Manufacturer's Suggested Retail Price (MSRP), also known as "sticker" price, is a recommended selling price that automakers give a new car that is above the invoice price paid by the dealer. It is a price that does not include any options that can be added to a particular car style. When shown as a range, the prices are starting MSRPs, without options, for multiple styles for that model.
This price range reflects the Kelley Blue Book Suggested Retail value for all trim levels, but not necessarily all available options.
The Kelley Blue Book Suggested Retail value represents the amount an auto dealer might ask for a specific vehicle; the actual sale price will vary. A vehicle's popularity, condition, warranty, color and local market conditions are factors involved in determining a final price. The retail value is not a trade-in or private party value.
The Suggested Retail value assumes that the vehicle has been fully reconditioned and has a clean title history. The Suggested Retail value also allows for advertising, sales commissions, insurance and other costs of doing business as a dealer. Most vehicles offered at this price have passed an inspection, and some may carry a warranty. Vehicle mileage is assumed to be normal or below normal.
Best Bets get above-average mpg, class-average or better reliability, class-average or better crash-test ratings, and our recommendation.
By Jim Flammang
March 27, 2002
Vehicle Overview Other than a slight upward nudge in its sticker price, nothing has changed for 2002 with BMWs most costly model. Most people have never even seen a BMW Z8, much less contemplated the purchase of one. At $130,645, which includes the destination charge, plus another $2,100 for a gas-guzzler tax, the Z8 isnt a sports car for everyone. During 2001, BMW sold 970 units of the high-end roadster in the United States, according to Automotive News.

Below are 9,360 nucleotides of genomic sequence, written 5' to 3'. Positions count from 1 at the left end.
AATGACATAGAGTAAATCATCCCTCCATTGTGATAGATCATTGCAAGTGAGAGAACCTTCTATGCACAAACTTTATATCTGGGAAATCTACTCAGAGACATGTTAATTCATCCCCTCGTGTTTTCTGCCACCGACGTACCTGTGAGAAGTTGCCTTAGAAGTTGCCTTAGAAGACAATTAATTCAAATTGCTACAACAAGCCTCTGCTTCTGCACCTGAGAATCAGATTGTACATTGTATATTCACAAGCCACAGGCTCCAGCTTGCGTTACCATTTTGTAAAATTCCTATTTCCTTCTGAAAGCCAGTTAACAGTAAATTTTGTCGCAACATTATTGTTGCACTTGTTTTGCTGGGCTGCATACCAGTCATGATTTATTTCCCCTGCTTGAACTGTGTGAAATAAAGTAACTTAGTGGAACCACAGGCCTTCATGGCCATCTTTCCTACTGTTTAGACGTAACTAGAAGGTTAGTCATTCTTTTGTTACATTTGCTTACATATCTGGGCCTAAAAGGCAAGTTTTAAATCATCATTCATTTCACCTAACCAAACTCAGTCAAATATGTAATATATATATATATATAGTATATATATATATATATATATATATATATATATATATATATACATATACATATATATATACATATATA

The Z8 has been on sale since the summer of 2000. This high-end sports car first appeared in the James Bond movie The World Is Not Enough and was driven by MI5 agent 007, as portrayed by actor Pierce Brosnan. Initially, some dealers were charging more than the sticker price for the first few models. The Z8 is largely hand-built in Munich, Germany, and is a luxury/performance companion to the more affordable Z3. The Z8 is the only BMW to sell for a six-figure price. It is said to be the most recent vehicle in a succession of what the automaker explains as limited-production automobiles that are quintessential expressions of the passion for driving that is the companys soul.
Styling harks back to BMWs legendary 507 roadster of the late 1950s. Like all other BMWs, the two-passenger Z8 comes with rear-wheel drive. BMW positions the Z8 in the same stratospheric league as the Aston Martin DB7 Vantage, Ferrari 360 Modena and Mercedes-Benz SL600.